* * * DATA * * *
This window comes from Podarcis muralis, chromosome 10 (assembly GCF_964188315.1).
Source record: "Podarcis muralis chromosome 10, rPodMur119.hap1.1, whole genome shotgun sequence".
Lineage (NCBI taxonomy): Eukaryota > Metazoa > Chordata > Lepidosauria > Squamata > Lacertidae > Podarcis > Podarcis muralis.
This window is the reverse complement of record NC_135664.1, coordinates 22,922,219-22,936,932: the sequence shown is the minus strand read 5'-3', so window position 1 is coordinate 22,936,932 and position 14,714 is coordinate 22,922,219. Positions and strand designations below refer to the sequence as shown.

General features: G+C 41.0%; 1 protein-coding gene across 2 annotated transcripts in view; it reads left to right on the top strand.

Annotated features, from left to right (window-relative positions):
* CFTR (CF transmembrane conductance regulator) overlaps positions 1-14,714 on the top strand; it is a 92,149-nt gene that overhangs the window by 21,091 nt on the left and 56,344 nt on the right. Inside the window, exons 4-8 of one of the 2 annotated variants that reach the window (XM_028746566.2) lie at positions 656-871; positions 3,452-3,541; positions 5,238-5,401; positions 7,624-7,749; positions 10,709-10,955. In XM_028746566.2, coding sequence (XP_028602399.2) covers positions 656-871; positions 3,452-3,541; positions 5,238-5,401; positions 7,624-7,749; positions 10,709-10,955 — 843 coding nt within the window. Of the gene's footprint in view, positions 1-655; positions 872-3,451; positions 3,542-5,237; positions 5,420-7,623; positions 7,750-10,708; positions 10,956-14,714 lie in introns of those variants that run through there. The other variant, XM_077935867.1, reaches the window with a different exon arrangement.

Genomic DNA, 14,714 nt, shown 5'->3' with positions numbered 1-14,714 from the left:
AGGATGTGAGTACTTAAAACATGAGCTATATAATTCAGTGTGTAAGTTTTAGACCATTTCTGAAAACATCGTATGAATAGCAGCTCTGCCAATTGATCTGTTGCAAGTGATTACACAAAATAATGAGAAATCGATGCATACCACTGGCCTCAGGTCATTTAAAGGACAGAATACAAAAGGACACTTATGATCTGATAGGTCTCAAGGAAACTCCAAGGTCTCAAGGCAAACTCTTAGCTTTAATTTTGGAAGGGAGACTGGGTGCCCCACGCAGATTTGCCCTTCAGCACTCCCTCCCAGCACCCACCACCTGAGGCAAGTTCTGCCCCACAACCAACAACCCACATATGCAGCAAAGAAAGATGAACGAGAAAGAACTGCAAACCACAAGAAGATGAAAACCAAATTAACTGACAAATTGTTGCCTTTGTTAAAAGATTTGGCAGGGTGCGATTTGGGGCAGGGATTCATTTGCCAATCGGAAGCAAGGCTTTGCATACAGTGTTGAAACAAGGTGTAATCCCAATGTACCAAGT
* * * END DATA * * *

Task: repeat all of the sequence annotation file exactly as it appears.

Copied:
This window comes from Podarcis muralis, chromosome 10 (assembly GCF_964188315.1).
Source record: "Podarcis muralis chromosome 10, rPodMur119.hap1.1, whole genome shotgun sequence".
Lineage (NCBI taxonomy): Eukaryota > Metazoa > Chordata > Lepidosauria > Squamata > Lacertidae > Podarcis > Podarcis muralis.
This window is the reverse complement of record NC_135664.1, coordinates 22,922,219-22,936,932: the sequence shown is the minus strand read 5'-3', so window position 1 is coordinate 22,936,932 and position 14,714 is coordinate 22,922,219. Positions and strand designations below refer to the sequence as shown.

General features: G+C 41.0%; 1 protein-coding gene across 2 annotated transcripts in view; it reads left to right on the top strand.

Annotated features, from left to right (window-relative positions):
* CFTR (CF transmembrane conductance regulator) overlaps positions 1-14,714 on the top strand; it is a 92,149-nt gene that overhangs the window by 21,091 nt on the left and 56,344 nt on the right. Inside the window, exons 4-8 of one of the 2 annotated variants that reach the window (XM_028746566.2) lie at positions 656-871; positions 3,452-3,541; positions 5,238-5,401; positions 7,624-7,749; positions 10,709-10,955. In XM_028746566.2, coding sequence (XP_028602399.2) covers positions 656-871; positions 3,452-3,541; positions 5,238-5,401; positions 7,624-7,749; positions 10,709-10,955 — 843 coding nt within the window. Of the gene's footprint in view, positions 1-655; positions 872-3,451; positions 3,542-5,237; positions 5,420-7,623; positions 7,750-10,708; positions 10,956-14,714 lie in introns of those variants that run through there. The other variant, XM_077935867.1, reaches the window with a different exon arrangement.

Genomic DNA, 14,714 nt, shown 5'->3' with positions numbered 1-14,714 from the left:
AGGATGTGAGTACTTAAAACATGAGCTATATAATTCAGTGTGTAAGTTTTAGACCATTTCTGAAAACATCGTATGAATAGCAGCTCTGCCAATTGATCTGTTGCAAGTGATTACACAAAATAATGAGAAATCGATGCATACCACTGGCCTCAGGTCATTTAAAGGACAGAATACAAAAGGACACTTATGATCTGATAGGTCTCAAGGAAACTCCAAGGTCTCAAGGCAAACTCTTAGCTTTAATTTTGGAAGGGAGACTGGGTGCCCCACGCAGATTTGCCCTTCAGCACTCCCTCCCAGCACCCACCACCTGAGGCAAGTTCTGCCCCACAACCAACAACCCACATATGCAGCAAAGAAAGATGAACGAGAAAGAACTGCAAACCACAAGAAGATGAAAACCAAATTAACTGACAAATTGTTGCCTTTGTTAAAAGATTTGGCAGGGTGCGATTTGGGGCAGGGATTCATTTGCCAATCGGAAGCAAGGCTTTGCATACAGTGTTGAAACAAGGTGTAATCCCAATGTACCAAGT